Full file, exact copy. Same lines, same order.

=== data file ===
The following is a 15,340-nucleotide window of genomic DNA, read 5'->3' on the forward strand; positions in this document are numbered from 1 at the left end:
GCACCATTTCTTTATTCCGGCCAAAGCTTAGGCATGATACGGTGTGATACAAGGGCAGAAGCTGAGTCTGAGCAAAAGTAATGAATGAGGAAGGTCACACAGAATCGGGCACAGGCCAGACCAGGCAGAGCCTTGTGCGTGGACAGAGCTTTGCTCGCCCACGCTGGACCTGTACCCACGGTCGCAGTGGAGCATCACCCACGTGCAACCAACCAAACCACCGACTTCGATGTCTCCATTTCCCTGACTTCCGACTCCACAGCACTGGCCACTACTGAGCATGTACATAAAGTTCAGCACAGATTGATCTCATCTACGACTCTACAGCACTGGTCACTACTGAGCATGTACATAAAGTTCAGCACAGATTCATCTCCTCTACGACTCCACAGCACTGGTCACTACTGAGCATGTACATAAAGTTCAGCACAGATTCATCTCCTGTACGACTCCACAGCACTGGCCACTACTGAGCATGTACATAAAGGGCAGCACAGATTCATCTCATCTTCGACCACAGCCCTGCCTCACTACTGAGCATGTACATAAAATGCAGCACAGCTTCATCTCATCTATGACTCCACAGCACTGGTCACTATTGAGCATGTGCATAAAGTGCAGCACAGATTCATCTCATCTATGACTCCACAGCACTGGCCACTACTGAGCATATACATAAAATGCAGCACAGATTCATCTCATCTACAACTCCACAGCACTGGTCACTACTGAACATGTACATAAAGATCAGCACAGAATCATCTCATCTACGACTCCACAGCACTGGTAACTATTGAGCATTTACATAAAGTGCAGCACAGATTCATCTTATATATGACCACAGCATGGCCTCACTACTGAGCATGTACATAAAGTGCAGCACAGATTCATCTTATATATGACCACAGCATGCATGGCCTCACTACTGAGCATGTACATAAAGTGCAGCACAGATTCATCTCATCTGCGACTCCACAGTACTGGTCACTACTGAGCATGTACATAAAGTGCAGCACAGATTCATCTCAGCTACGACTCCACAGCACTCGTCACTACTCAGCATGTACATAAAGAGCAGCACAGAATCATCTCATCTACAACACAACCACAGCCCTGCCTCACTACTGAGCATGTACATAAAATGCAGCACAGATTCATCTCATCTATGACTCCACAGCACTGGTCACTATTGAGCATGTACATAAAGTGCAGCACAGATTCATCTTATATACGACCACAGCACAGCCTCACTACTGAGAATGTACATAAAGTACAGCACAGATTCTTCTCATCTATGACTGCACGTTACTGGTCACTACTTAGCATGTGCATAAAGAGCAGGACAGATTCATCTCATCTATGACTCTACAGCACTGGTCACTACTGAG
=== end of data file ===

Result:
The following is a 15,340-nucleotide window of genomic DNA, read 5'->3' on the forward strand; positions in this document are numbered from 1 at the left end:
GCACCATTTCTTTATTCCGGCCAAAGCTTAGGCATGATACGGTGTGATACAAGGGCAGAAGCTGAGTCTGAGCAAAAGTAATGAATGAGGAAGGTCACACAGAATCGGGCACAGGCCAGACCAGGCAGAGCCTTGTGCGTGGACAGAGCTTTGCTCGCCCACGCTGGACCTGTACCCACGGTCGCAGTGGAGCATCACCCACGTGCAACCAACCAAACCACCGACTTCGATGTCTCCATTTCCCTGACTTCCGACTCCACAGCACTGGCCACTACTGAGCATGTACATAAAGTTCAGCACAGATTGATCTCATCTACGACTCTACAGCACTGGTCACTACTGAGCATGTACATAAAGTTCAGCACAGATTCATCTCCTCTACGACTCCACAGCACTGGTCACTACTGAGCATGTACATAAAGTTCAGCACAGATTCATCTCCTGTACGACTCCACAGCACTGGCCACTACTGAGCATGTACATAAAGGGCAGCACAGATTCATCTCATCTTCGACCACAGCCCTGCCTCACTACTGAGCATGTACATAAAATGCAGCACAGCTTCATCTCATCTATGACTCCACAGCACTGGTCACTATTGAGCATGTGCATAAAGTGCAGCACAGATTCATCTCATCTATGACTCCACAGCACTGGCCACTACTGAGCATATACATAAAATGCAGCACAGATTCATCTCATCTACAACTCCACAGCACTGGTCACTACTGAACATGTACATAAAGATCAGCACAGAATCATCTCATCTACGACTCCACAGCACTGGTAACTATTGAGCATTTACATAAAGTGCAGCACAGATTCATCTTATATATGACCACAGCATGGCCTCACTACTGAGCATGTACATAAAGTGCAGCACAGATTCATCTTATATATGACCACAGCATGCATGGCCTCACTACTGAGCATGTACATAAAGTGCAGCACAGATTCATCTCATCTGCGACTCCACAGTACTGGTCACTACTGAGCATGTACATAAAGTGCAGCACAGATTCATCTCAGCTACGACTCCACAGCACTCGTCACTACTCAGCATGTACATAAAGAGCAGCACAGAATCATCTCATCTACAACACAACCACAGCCCTGCCTCACTACTGAGCATGTACATAAAATGCAGCACAGATTCATCTCATCTATGACTCCACAGCACTGGTCACTATTGAGCATGTACATAAAGTGCAGCACAGATTCATCTTATATACGACCACAGCACAGCCTCACTACTGAGAATGTACATAAAGTACAGCACAGATTCTTCTCATCTATGACTGCACGTTACTGGTCACTACTTAGCATGTGCATAAAGAGCAGGACAGATTCATCTCATCTATGACTCTACAGCACTGGTCACTACTGAG